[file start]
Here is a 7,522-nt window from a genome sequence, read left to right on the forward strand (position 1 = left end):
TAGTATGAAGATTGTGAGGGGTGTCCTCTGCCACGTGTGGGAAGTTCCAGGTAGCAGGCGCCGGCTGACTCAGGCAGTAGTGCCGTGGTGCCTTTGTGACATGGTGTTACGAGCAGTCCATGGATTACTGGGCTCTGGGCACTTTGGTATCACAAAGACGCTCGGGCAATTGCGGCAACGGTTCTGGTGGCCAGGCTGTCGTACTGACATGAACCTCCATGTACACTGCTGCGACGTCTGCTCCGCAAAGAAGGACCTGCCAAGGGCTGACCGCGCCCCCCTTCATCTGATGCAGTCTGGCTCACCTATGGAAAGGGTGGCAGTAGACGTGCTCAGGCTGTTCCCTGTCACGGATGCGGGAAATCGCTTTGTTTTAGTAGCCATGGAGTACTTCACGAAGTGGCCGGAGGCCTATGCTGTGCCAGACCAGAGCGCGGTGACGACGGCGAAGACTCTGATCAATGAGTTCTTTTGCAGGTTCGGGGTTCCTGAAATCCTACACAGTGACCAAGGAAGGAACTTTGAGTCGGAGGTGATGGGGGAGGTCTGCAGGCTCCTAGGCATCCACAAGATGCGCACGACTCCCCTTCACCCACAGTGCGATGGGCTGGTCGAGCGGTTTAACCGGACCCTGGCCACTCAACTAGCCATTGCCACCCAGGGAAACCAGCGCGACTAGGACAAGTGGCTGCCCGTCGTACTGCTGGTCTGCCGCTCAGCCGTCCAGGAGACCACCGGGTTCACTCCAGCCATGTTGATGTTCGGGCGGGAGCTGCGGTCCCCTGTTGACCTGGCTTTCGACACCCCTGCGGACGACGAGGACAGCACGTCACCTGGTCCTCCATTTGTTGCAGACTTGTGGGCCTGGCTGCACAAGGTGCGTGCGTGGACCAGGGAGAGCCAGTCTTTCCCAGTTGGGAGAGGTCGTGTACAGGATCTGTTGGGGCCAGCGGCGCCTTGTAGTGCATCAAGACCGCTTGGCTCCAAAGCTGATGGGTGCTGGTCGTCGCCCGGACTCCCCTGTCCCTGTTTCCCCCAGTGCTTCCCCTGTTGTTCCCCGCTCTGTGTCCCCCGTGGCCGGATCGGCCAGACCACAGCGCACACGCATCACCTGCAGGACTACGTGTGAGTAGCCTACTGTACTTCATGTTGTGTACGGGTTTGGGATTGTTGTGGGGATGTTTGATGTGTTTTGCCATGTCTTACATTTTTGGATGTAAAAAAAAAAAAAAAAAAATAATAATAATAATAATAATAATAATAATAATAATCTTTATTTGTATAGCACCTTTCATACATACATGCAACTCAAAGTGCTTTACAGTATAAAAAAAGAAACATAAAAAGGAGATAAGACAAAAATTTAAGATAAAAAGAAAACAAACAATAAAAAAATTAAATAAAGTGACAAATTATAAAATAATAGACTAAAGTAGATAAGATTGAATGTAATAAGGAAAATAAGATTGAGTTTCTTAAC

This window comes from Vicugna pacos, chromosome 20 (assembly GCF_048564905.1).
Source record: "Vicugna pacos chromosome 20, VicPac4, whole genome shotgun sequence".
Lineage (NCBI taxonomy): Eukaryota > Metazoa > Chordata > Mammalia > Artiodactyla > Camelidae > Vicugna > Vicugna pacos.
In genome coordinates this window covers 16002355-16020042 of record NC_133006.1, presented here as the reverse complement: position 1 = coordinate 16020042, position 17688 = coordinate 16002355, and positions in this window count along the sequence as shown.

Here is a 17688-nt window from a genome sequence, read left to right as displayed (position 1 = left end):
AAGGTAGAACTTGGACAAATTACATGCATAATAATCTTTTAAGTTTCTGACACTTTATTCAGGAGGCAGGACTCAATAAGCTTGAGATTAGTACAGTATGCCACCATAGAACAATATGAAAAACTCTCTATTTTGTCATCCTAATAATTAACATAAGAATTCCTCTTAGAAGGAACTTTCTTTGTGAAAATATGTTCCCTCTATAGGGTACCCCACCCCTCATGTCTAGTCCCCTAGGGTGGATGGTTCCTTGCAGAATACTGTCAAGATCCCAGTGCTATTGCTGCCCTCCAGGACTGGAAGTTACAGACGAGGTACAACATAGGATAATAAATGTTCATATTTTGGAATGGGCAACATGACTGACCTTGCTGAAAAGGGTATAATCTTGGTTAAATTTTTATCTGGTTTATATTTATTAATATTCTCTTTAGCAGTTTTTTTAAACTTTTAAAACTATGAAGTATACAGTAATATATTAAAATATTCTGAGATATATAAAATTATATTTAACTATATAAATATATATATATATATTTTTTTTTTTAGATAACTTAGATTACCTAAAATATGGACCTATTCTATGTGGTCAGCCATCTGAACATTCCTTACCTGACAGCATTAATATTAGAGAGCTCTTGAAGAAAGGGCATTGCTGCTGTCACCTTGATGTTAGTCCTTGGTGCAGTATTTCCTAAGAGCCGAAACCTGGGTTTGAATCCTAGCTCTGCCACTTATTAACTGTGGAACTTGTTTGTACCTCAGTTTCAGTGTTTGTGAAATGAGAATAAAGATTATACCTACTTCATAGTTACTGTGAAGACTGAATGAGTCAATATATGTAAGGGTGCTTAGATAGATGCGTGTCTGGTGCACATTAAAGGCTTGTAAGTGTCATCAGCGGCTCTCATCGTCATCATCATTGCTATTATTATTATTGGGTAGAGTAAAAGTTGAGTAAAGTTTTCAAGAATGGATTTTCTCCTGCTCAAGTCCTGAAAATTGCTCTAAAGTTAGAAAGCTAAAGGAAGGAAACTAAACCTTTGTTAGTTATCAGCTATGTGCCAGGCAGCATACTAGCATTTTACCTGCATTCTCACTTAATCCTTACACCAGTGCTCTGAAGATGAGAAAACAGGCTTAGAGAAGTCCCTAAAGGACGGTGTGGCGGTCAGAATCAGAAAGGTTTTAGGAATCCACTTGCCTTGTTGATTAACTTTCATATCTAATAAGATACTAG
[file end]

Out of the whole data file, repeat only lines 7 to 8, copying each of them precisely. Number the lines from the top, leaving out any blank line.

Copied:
Here is a 17688-nt window from a genome sequence, read left to right as displayed (position 1 = left end):
AAGGTAGAACTTGGACAAATTACATGCATAATAATCTTTTAAGTTTCTGACACTTTATTCAGGAGGCAGGACTCAATAAGCTTGAGATTAGTACAGTATGCCACCATAGAACAATATGAAAAACTCTCTATTTTGTCATCCTAATAATTAACATAAGAATTCCTCTTAGAAGGAACTTTCTTTGTGAAAATATGTTCCCTCTATAGGGTACCCCACCCCTCATGTCTAGTCCCCTAGGGTGGATGGTTCCTTGCAGAATACTGTCAAGATCCCAGTGCTATTGCTGCCCTCCAGGACTGGAAGTTACAGACGAGGTACAACATAGGATAATAAATGTTCATATTTTGGAATGGGCAACATGACTGACCTTGCTGAAAAGGGTATAATCTTGGTTAAATTTTTATCTGGTTTATATTTATTAATATTCTCTTTAGCAGTTTTTTTAAACTTTTAAAACTATGAAGTATACAGTAATATATTAAAATATTCTGAGATATATAAAATTATATTTAACTATATAAATATATATATATATATTTTTTTTTTTAGATAACTTAGATTACCTAAAATATGGACCTATTCTATGTGGTCAGCCATCTGAACATTCCTTACCTGACAGCATTAATATTAGAGAGCTCTTGAAGAAAGGGCATTGCTGCTGTCACCTTGATGTTAGTCCTTGGTGCAGTATTTCCTAAGAGCCGAAACCTGGGTTTGAATCCTAGCTCTGCCACTTATTAACTGTGGAACTTGTTTGTACCTCAGTTTCAGTGTTTGTGAAATGAGAATAAAGATTATACCTACTTCATAGTTACTGTGAAGACTGAATGAGTCAATATATGTAAGGGTGCTTAGATAGATGCGTGTCTGGTGCACATTAAAGGCTTGTAAGTGTCATCAGCGGCTCTCATCGTCATCATCATTGCTATTATTATTATTGGGTAGAGTAAAAGTTGAGTAAAGTTTTCAAGAATGGATTTTCTCCTGCTCAAGTCCTGAAAATTGCTCTAAAGTTAGAAAGCTAAAGGAAGGAAACTAAACCTTTGTTAGTTATCAGCTATGTGCCAGGCAGCATACTAGCATTTTACCTGCATTCTCACTTAATCCTTACACCAGTGCTCTGAAGATGAGAAAACAGGCTTAGAGAAGTCCCTAAAGGACGGTGTGGCGGTCAGAATCAGAAAGGTTTTAGGAATCCACTTGCCTTGTTGATTAACTTTCATATCTAATAAGATACTAG